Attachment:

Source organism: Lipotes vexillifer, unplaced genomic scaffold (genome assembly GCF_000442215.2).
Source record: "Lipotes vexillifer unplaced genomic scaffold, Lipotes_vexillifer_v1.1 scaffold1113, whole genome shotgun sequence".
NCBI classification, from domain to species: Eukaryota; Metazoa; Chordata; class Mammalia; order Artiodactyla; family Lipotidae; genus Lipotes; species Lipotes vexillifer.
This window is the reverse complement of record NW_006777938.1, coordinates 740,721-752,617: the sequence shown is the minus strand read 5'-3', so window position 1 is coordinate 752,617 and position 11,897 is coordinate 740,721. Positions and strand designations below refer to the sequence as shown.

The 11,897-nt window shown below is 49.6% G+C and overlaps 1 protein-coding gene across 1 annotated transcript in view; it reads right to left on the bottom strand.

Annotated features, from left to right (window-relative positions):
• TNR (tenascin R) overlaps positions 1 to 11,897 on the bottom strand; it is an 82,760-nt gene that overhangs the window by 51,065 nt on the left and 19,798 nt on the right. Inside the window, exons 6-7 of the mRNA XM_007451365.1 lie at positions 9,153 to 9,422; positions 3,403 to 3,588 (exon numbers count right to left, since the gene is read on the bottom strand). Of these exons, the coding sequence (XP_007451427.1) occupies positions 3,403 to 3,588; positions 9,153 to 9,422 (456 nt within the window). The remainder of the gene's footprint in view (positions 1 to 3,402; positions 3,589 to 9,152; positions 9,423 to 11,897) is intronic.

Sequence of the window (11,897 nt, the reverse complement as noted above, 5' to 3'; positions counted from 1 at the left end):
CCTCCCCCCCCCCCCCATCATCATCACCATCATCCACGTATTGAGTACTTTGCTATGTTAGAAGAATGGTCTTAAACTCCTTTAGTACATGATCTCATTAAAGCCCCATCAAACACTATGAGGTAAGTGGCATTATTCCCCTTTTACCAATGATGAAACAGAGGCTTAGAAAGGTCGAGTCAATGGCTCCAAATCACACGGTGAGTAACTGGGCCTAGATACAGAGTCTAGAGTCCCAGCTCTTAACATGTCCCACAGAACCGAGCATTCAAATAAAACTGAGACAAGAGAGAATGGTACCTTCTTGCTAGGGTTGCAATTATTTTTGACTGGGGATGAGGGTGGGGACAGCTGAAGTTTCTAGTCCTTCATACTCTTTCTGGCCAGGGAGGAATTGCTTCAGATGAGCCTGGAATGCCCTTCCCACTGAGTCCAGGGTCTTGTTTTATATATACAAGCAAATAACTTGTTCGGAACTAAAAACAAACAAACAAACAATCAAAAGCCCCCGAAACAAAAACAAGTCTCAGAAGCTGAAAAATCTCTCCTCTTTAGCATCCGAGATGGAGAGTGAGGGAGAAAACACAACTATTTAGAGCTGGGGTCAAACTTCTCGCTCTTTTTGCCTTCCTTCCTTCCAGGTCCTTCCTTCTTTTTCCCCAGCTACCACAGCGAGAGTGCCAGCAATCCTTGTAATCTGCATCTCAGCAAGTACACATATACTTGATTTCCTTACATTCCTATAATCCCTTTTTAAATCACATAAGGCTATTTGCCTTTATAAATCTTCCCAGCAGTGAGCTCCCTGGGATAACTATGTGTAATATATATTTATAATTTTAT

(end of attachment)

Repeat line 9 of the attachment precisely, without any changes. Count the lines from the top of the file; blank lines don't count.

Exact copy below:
CCTCCCCCCCCCCCCCATCATCATCACCATCATCCACGTATTGAGTACTTTGCTATGTTAGAAGAATGGTCTTAAACTCCTTTAGTACATGATCTCATTAAAGCCCCATCAAACACTATGAGGTAAGTGGCATTATTCCCCTTTTACCAATGATGAAACAGAGGCTTAGAAAGGTCGAGTCAATGGCTCCAAATCACACGGTGAGTAACTGGGCCTAGATACAGAGTCTAGAGTCCCAGCTCTTAACATGTCCCACAGAACCGAGCATTCAAATAAAACTGAGACAAGAGAGAATGGTACCTTCTTGCTAGGGTTGCAATTATTTTTGACTGGGGATGAGGGTGGGGACAGCTGAAGTTTCTAGTCCTTCATACTCTTTCTGGCCAGGGAGGAATTGCTTCAGATGAGCCTGGAATGCCCTTCCCACTGAGTCCAGGGTCTTGTTTTATATATACAAGCAAATAACTTGTTCGGAACTAAAAACAAACAAACAAACAATCAAAAGCCCCCGAAACAAAAACAAGTCTCAGAAGCTGAAAAATCTCTCCTCTTTAGCATCCGAGATGGAGAGTGAGGGAGAAAACACAACTATTTAGAGCTGGGGTCAAACTTCTCGCTCTTTTTGCCTTCCTTCCTTCCAGGTCCTTCCTTCTTTTTCCCCAGCTACCACAGCGAGAGTGCCAGCAATCCTTGTAATCTGCATCTCAGCAAGTACACATATACTTGATTTCCTTACATTCCTATAATCCCTTTTTAAATCACATAAGGCTATTTGCCTTTATAAATCTTCCCAGCAGTGAGCTCCCTGGGATAACTATGTGTAATATATATTTATAATTTTAT